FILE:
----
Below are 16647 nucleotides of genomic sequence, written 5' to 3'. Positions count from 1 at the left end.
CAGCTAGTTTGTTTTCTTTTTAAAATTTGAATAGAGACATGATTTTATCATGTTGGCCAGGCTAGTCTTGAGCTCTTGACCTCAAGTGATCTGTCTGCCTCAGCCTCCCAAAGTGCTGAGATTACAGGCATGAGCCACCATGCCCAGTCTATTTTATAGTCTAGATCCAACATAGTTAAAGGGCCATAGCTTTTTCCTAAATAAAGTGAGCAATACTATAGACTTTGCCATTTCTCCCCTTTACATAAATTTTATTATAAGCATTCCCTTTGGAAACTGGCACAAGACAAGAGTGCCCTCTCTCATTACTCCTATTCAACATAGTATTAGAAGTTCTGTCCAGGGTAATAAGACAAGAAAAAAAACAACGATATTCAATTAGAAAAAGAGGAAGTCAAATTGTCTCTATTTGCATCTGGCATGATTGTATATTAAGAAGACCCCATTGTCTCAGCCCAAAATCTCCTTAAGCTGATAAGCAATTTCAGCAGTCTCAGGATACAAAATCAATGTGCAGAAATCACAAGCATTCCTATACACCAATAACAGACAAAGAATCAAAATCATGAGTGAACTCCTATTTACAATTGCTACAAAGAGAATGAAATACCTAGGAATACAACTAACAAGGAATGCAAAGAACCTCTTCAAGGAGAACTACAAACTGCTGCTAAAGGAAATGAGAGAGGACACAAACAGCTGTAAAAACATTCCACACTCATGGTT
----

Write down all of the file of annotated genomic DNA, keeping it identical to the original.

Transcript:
Below are 16647 nucleotides of genomic sequence, written 5' to 3'. Positions count from 1 at the left end.
CAGCTAGTTTGTTTTCTTTTTAAAATTTGAATAGAGACATGATTTTATCATGTTGGCCAGGCTAGTCTTGAGCTCTTGACCTCAAGTGATCTGTCTGCCTCAGCCTCCCAAAGTGCTGAGATTACAGGCATGAGCCACCATGCCCAGTCTATTTTATAGTCTAGATCCAACATAGTTAAAGGGCCATAGCTTTTTCCTAAATAAAGTGAGCAATACTATAGACTTTGCCATTTCTCCCCTTTACATAAATTTTATTATAAGCATTCCCTTTGGAAACTGGCACAAGACAAGAGTGCCCTCTCTCATTACTCCTATTCAACATAGTATTAGAAGTTCTGTCCAGGGTAATAAGACAAGAAAAAAAACAACGATATTCAATTAGAAAAAGAGGAAGTCAAATTGTCTCTATTTGCATCTGGCATGATTGTATATTAAGAAGACCCCATTGTCTCAGCCCAAAATCTCCTTAAGCTGATAAGCAATTTCAGCAGTCTCAGGATACAAAATCAATGTGCAGAAATCACAAGCATTCCTATACACCAATAACAGACAAAGAATCAAAATCATGAGTGAACTCCTATTTACAATTGCTACAAAGAGAATGAAATACCTAGGAATACAACTAACAAGGAATGCAAAGAACCTCTTCAAGGAGAACTACAAACTGCTGCTAAAGGAAATGAGAGAGGACACAAACAGCTGTAAAAACATTCCACACTCATGGTT